My mother taught herself to prefer
When you can’t get what you want
You learn to want what you need.
She loved her books, her clay pots of herbs on the patio
And her mother’s leather bound bible
With all the good parts lined in red.
Now that’s all gone. The same can’t be said
For my father’s biggest worry in life—
That he would die unexpectedly,
With no time for a change of underwear.
One afternoon, wanting things not to change,
She handed me a pamphlet, “New Facts About Marihuana,”
At a time when my worry was not owning a Gibson guitar
And the smell of gravy was all I inhaled.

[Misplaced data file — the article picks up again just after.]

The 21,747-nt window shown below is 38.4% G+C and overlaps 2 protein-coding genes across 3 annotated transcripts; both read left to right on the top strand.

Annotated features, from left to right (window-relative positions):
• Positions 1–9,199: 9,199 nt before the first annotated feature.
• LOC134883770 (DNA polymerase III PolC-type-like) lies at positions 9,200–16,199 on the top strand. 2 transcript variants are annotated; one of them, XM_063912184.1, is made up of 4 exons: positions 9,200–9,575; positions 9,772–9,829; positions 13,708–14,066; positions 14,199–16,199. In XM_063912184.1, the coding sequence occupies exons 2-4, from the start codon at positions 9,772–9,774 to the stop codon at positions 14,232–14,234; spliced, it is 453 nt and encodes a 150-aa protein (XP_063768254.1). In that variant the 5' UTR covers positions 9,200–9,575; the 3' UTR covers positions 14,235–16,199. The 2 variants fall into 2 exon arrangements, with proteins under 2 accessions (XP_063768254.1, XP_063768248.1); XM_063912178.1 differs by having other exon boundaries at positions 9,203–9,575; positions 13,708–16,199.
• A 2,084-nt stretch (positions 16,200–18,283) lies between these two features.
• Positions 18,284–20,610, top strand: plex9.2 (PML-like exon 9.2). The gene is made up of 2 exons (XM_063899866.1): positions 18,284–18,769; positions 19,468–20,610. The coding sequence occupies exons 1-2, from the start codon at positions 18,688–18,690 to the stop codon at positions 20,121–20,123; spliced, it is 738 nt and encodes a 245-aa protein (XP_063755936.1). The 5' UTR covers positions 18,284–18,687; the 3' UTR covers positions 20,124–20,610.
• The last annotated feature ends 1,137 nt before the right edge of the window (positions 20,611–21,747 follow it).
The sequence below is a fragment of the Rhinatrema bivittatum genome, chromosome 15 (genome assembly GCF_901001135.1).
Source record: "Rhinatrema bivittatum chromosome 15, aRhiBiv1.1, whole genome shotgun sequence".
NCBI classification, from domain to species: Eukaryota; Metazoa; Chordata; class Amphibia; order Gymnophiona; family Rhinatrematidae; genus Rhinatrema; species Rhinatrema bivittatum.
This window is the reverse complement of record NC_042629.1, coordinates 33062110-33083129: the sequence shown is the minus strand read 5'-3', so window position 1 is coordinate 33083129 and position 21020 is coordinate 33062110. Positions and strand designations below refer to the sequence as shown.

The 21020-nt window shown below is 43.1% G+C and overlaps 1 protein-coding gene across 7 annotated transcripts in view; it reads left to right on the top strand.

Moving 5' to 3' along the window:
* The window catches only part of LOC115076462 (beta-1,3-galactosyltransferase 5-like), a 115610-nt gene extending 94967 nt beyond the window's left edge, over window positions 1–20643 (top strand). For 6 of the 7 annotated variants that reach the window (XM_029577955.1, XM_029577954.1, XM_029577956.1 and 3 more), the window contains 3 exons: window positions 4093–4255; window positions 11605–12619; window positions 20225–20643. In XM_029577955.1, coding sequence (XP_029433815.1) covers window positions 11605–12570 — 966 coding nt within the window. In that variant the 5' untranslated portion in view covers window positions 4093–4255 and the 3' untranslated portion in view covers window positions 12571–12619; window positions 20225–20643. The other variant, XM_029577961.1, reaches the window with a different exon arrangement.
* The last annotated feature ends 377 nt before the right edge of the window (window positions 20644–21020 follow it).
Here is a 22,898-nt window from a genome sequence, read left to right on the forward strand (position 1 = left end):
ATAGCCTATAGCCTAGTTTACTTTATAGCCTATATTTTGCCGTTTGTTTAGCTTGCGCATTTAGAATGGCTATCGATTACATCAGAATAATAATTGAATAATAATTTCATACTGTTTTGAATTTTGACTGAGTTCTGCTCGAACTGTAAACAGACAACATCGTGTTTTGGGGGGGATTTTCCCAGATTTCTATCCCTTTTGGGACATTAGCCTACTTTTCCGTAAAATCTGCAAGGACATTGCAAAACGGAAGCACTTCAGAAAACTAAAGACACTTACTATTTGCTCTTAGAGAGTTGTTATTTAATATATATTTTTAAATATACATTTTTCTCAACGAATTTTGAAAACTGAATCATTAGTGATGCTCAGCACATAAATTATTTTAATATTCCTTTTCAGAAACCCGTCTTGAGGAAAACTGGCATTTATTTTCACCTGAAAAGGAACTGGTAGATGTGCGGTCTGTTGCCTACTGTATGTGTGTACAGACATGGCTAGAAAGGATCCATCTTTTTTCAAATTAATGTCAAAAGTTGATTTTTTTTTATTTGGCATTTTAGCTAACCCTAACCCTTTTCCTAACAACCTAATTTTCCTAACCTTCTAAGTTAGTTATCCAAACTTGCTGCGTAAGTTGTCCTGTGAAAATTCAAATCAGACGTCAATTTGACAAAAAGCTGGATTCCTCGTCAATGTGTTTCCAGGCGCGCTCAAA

The cover had a drawing of a Black man with Rasta hair.
“The book is against it, isn’t it?” she asked a few days later
Leaving out the word Marihuana
Just like so many things were left out
Unless you could point them out, lined in red.
But now—with shadows a tad longer
I suppose they might have been right
My mother, my father, gracious people,
Or at least they had the right reasons to be wrong.